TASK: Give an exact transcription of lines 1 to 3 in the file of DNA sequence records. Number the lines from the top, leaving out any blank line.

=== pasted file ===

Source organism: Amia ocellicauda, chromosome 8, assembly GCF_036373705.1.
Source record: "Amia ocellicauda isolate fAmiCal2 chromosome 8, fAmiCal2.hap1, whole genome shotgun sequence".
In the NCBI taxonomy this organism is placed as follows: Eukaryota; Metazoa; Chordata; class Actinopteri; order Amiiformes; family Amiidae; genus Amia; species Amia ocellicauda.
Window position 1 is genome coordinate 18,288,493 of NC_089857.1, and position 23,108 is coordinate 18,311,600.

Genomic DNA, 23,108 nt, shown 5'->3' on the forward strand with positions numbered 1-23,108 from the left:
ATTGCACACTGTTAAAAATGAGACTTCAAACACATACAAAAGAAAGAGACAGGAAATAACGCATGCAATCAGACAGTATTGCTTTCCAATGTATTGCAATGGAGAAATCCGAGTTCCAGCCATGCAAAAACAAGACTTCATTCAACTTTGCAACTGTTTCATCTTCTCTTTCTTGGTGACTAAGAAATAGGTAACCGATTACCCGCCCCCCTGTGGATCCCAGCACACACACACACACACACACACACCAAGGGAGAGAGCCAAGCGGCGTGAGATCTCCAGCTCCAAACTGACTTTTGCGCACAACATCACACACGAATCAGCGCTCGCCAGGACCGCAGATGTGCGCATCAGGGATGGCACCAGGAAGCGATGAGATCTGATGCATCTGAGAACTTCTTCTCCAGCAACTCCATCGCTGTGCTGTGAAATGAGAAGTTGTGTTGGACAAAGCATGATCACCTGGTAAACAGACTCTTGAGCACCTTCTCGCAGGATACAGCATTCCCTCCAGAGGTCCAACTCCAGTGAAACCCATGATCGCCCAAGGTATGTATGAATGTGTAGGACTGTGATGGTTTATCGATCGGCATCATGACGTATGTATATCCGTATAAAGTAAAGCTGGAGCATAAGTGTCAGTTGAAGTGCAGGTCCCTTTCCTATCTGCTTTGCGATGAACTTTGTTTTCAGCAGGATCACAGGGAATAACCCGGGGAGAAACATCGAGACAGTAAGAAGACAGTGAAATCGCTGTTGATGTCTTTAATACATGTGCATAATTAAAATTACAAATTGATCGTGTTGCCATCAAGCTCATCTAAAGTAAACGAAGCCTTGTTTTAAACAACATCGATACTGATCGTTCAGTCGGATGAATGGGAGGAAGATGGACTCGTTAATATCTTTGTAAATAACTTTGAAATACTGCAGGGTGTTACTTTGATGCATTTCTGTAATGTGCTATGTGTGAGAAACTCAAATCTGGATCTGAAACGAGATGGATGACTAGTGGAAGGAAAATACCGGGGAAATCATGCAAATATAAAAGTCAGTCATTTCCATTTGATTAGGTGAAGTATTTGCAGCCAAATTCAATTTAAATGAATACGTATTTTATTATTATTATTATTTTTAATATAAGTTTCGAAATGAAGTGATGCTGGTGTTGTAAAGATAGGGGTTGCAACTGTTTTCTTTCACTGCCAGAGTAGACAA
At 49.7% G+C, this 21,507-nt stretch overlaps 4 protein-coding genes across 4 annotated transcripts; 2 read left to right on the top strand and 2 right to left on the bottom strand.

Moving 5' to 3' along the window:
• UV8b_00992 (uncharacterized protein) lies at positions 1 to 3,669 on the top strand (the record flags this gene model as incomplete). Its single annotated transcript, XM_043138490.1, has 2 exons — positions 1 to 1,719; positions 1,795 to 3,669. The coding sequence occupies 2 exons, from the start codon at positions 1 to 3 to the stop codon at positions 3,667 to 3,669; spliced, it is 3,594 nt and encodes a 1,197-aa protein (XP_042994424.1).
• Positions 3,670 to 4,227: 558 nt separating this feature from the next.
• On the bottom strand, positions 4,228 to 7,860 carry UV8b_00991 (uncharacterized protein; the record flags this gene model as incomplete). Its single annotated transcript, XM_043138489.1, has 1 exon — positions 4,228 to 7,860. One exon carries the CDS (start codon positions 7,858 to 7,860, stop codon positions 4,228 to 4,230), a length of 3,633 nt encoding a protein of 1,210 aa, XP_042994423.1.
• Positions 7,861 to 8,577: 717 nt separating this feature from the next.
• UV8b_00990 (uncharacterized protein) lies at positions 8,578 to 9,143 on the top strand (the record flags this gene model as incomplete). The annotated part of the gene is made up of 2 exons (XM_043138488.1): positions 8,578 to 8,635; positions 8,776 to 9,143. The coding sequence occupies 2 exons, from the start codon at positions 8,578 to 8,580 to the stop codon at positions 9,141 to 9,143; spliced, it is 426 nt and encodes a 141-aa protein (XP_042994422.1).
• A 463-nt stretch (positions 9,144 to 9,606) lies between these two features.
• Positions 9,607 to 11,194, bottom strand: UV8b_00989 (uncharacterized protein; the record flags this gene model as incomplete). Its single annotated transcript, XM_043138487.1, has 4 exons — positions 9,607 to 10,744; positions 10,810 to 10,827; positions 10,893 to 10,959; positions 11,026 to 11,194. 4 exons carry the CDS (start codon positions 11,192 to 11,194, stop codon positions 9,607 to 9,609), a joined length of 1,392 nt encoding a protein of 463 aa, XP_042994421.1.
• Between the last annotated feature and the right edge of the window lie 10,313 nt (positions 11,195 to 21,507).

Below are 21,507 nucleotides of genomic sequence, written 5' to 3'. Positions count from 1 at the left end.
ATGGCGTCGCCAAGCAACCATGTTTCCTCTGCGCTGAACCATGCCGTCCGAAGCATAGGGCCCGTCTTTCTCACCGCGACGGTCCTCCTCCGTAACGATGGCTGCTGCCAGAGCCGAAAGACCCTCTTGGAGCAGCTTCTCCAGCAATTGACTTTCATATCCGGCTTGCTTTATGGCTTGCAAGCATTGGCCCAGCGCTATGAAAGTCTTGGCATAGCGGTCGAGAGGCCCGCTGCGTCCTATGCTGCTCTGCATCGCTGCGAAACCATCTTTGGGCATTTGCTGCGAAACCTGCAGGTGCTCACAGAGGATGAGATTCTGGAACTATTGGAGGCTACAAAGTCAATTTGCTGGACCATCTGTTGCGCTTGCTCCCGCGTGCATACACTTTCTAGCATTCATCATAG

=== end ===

Source organism: Amia ocellicauda, chromosome 8, assembly GCF_036373705.1.
Source record: "Amia ocellicauda isolate fAmiCal2 chromosome 8, fAmiCal2.hap1, whole genome shotgun sequence".
In the NCBI taxonomy this organism is placed as follows: Eukaryota; Metazoa; Chordata; class Actinopteri; order Amiiformes; family Amiidae; genus Amia; species Amia ocellicauda.